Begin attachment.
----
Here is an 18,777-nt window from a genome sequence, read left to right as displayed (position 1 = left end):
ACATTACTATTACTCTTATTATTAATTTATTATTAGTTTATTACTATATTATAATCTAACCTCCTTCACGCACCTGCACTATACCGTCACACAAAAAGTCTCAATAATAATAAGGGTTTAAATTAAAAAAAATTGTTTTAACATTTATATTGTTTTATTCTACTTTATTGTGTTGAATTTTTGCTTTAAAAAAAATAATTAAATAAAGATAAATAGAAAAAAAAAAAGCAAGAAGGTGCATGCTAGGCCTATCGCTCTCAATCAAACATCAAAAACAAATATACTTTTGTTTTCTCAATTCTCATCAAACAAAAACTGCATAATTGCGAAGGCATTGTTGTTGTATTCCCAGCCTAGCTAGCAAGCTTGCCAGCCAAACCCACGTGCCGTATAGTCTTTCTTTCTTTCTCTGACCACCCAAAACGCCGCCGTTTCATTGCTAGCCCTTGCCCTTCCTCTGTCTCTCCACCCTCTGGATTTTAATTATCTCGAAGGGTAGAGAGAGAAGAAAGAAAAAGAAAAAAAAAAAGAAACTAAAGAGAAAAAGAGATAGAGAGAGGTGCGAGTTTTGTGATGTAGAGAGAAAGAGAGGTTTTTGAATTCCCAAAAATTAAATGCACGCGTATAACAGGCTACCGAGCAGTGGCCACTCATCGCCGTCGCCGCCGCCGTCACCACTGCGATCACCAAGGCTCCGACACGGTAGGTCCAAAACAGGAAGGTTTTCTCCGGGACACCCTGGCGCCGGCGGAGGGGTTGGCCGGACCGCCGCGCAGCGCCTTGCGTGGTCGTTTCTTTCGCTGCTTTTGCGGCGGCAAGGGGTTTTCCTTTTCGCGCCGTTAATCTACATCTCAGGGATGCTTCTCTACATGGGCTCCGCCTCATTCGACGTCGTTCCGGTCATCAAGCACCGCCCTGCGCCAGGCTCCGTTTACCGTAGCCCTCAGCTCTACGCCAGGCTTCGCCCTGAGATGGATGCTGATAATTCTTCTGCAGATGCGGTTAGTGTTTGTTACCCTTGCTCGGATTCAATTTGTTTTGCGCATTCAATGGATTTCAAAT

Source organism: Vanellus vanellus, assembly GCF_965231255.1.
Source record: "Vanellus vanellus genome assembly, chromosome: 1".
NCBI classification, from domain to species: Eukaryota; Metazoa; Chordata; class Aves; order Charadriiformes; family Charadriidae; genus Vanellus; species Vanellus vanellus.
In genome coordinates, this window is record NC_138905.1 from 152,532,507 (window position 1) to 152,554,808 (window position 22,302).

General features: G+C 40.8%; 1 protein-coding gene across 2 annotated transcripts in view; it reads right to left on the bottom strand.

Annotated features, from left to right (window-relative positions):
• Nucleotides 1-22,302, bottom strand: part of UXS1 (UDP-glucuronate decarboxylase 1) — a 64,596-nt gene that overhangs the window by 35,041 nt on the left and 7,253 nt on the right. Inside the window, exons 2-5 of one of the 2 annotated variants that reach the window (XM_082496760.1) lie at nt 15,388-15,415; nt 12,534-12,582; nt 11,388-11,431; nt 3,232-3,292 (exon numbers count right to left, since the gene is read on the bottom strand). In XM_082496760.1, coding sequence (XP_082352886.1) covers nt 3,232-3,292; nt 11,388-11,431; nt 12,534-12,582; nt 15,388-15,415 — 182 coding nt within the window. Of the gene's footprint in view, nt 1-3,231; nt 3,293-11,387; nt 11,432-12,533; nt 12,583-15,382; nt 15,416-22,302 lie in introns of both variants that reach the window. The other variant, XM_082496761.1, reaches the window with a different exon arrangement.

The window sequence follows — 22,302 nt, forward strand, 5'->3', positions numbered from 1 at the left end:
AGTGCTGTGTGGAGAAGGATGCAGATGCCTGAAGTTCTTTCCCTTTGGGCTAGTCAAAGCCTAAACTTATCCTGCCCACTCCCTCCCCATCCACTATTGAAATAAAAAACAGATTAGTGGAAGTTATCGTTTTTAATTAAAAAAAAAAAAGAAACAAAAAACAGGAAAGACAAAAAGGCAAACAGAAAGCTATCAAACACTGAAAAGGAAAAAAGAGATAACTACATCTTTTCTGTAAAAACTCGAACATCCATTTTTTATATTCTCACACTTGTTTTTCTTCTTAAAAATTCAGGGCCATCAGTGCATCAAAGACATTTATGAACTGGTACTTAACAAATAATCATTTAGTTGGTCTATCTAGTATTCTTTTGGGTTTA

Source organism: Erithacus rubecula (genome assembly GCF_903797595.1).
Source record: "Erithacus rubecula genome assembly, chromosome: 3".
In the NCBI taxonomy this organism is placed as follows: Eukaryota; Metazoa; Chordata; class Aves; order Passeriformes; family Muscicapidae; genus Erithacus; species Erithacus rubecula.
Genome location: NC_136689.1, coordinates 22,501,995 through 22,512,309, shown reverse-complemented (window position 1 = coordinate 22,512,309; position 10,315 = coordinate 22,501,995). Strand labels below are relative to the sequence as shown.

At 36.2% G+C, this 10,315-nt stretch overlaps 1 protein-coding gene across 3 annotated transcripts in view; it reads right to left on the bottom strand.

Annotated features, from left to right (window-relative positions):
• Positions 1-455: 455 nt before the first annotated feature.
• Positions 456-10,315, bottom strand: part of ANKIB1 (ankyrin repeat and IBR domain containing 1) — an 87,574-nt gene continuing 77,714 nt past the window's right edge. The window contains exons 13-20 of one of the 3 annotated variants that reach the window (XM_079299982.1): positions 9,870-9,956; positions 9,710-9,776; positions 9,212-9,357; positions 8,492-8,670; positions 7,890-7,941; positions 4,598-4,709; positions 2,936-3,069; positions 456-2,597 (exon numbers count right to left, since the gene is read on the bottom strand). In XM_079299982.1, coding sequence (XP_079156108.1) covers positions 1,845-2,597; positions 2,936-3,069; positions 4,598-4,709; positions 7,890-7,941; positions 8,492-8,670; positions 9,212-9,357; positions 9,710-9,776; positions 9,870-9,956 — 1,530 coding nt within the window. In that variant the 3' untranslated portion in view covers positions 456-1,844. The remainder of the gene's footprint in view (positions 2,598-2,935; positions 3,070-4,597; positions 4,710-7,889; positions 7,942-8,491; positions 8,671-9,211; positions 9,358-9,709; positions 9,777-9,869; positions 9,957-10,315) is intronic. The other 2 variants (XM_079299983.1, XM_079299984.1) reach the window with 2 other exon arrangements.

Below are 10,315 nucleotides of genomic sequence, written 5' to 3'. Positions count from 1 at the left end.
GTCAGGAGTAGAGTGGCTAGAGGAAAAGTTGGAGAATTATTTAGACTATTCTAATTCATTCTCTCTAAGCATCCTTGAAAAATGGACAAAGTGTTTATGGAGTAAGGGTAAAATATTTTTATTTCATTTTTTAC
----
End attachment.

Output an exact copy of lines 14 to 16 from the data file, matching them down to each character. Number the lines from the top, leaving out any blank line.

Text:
In the NCBI taxonomy this organism is placed as follows: Eukaryota; Metazoa; Chordata; class Aves; order Passeriformes; family Muscicapidae; genus Erithacus; species Erithacus rubecula.
Genome location: NC_136689.1, coordinates 22,501,995 through 22,512,309, shown reverse-complemented (window position 1 = coordinate 22,512,309; position 10,315 = coordinate 22,501,995). Strand labels below are relative to the sequence as shown.

At 36.2% G+C, this 10,315-nt stretch overlaps 1 protein-coding gene across 3 annotated transcripts in view; it reads right to left on the bottom strand.